04 September 2018

‘Ephphatha’, that is, ‘Be opened.’ Sunday Reflections, 23rd Sunday in Ordinary Time, Year B

Mark 7:31-37 in Filipino Sign Language

Readings (New American Bible: Philippines, USA)

Readings (Jerusalem Bible: Australia, England & Wales, India [optional], Ireland, New Zealand, Pakistan, Scotland, South Africa)

Gospel Mark 7:31-37 (New Revised Standard Version, Anglicised Catholic Edition)

Then Jesus returned from the region of Tyre, and went by way of Sidon towards the Sea of Galilee, in the region of the Decapolis. They brought to him a deaf man who had an impediment in his speech; and they begged him to lay his hand on him. He took him aside in private, away from the crowd, and put his fingers into his ears, and he spat and touched his tongue. Then looking up to heaven, he sighed and said to him, ‘Ephphatha’, that is, ‘Be opened.’ And immediately his ears were opened, his tongue was released, and he spoke plainly. Then Jesus ordered them to tell no one; but the more he ordered them, the more zealously they proclaimed it. They were astounded beyond measure, saying, ‘He has done everything well; he even makes the deaf to hear and the mute to speak.’

Old Man in Sorrow (At Eternity's Gate), Van Gogh [Web Gallery of Art]
In the Second Reading today St James asks in his blunt way, If a person with gold rings and in fine clothes comes into your assembly, and if a poor person in dirty clothes also comes in, and if you take notice of the one wearing the fine clothes and say, “Have a seat here, please,” while to the one who is poor you say, “Stand there,” or, “Sit at my feet,” have you not made distinctions among yourselves, and become judges with evil thoughts?

In 1982 I spent three months working in a hospital in a city in the the US Midwest. I noticed that a particular nurse always wore a pro-life badge, for which I admired her. But in the three months I was there as chaplain to patients and staff on the floor we both worked on she never spoke to me except at a weekly staff meeting. I was curious rather than hurt by this and before I finished I asked her if we could meet. I told her what I had noticed and expressed my admiration for her quiet pro-life stand. She was quite taken aback, as she had never been conscious of ignoring me. It turned out that she had once had a bad experience with a priest and had 'tuned out' on all priests. We had a very good conversation and ended up hugging each other.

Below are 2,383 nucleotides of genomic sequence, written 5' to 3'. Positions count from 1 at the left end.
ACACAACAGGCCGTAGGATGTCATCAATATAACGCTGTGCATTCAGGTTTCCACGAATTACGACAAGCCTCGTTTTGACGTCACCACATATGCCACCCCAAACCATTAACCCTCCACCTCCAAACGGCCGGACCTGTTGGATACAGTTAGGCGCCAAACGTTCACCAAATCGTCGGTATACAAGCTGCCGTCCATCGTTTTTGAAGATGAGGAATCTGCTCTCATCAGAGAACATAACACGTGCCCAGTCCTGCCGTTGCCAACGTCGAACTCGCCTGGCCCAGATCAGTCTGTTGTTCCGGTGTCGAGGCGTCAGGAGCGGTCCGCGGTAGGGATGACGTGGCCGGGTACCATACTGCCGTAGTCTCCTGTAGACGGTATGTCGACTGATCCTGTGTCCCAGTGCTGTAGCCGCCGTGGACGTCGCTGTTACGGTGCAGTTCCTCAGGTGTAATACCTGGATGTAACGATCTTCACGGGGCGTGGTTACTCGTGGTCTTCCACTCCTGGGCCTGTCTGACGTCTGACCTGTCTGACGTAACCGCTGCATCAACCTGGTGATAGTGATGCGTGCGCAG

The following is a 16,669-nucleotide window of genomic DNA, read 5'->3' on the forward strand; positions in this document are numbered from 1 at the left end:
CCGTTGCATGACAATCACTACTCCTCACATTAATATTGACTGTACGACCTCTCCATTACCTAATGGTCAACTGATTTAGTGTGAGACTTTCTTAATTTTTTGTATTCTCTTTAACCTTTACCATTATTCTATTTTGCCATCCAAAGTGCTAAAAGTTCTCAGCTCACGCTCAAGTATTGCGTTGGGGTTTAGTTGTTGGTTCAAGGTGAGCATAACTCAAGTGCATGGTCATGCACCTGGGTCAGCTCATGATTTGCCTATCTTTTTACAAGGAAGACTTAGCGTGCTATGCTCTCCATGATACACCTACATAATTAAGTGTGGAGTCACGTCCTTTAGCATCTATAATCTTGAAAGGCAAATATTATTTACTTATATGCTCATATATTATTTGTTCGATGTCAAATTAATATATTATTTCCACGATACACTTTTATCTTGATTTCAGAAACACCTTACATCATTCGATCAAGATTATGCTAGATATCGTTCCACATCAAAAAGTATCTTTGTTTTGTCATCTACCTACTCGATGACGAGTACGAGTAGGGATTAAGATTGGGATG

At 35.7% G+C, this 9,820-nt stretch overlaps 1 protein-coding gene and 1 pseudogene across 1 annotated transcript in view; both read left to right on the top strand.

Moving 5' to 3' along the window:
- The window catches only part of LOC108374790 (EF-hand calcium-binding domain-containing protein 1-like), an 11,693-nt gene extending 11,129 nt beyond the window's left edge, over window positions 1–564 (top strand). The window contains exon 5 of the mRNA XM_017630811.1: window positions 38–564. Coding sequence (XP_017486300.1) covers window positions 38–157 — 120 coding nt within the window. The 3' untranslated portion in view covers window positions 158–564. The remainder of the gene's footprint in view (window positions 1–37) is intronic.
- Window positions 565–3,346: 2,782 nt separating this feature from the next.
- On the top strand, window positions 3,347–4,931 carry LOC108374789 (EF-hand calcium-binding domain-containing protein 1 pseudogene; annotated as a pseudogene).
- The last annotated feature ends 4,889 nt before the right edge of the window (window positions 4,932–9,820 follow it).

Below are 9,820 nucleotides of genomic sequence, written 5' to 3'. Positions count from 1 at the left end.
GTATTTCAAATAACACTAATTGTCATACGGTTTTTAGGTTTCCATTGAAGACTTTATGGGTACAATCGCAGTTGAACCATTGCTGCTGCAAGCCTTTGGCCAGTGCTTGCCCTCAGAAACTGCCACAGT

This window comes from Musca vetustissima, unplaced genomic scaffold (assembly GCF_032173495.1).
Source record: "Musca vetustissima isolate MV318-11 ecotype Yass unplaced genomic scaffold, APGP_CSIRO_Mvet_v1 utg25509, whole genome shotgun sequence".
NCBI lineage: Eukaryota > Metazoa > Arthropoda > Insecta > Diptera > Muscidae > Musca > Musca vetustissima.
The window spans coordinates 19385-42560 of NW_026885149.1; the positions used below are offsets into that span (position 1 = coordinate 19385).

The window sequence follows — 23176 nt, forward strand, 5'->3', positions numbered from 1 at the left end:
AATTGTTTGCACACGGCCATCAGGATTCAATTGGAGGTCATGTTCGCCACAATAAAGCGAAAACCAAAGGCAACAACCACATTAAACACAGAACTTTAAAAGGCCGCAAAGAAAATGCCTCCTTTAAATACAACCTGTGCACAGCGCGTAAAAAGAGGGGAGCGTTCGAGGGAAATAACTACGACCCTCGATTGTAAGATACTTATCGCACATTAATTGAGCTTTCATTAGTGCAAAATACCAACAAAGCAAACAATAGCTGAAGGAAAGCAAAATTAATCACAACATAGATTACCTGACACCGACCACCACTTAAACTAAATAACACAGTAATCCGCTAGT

The nurse had been making distinctions but was far from being a judge with evil thoughts. We can be such, by deliberately shutting out another person or group of persons from our life. But very often we are unaware of others or of their needs.

Fr Joseph Coyle 
(28 February 1937 - 18 December 1991)

One group of persons that is largely ignored in the Church, is the Deaf. Those who are profoundly deaf refer to themselves as a group as 'The Deaf', with an upper-case 'D'. One of my late Columban colleagues, Fr Joseph Coyle from the city of Derry in Northern Ireland, worked for many years in what is now the Diocese of Kabankalan, in the southern part of the province of Negros Occidental. Early in his time in remote parishes he became aware of the needs of persons who had lost limbs. He helped many to get artificial limbs. 

But later he noticed that there were persons who were more or less totally isolated, even from their own families - persons who were profoundly deaf from birth or from early childhood. They did not even have a common language with their parents or siblings. Their deafness was experienced as an affliction by themselves and their families. They all felt a sense of powerlessness.

In English the word 'dumb' has come to mean 'stupid' because of the perception in the past that those who used to be described as 'deaf and dumb' were stupid.

Fr Joe Coyle then focused his ministry on the Deaf. In the late 1980s he set up a residence in Bacolod City, Welcome Home, for out-of-town students so that they could attend schools with special education programmes for the Deaf. That particular need is now being met more and more in public schools in other cities and towns.

One of the services of Welcome Home Foundation, Inc. today is to send catechists to local public schools where there are profoundly deaf students. Some of these catechists are themselves profoundly deaf. Welcome Home also strongly encourages parents of profoundly deaf children to learn Sign Language and holds classes for them.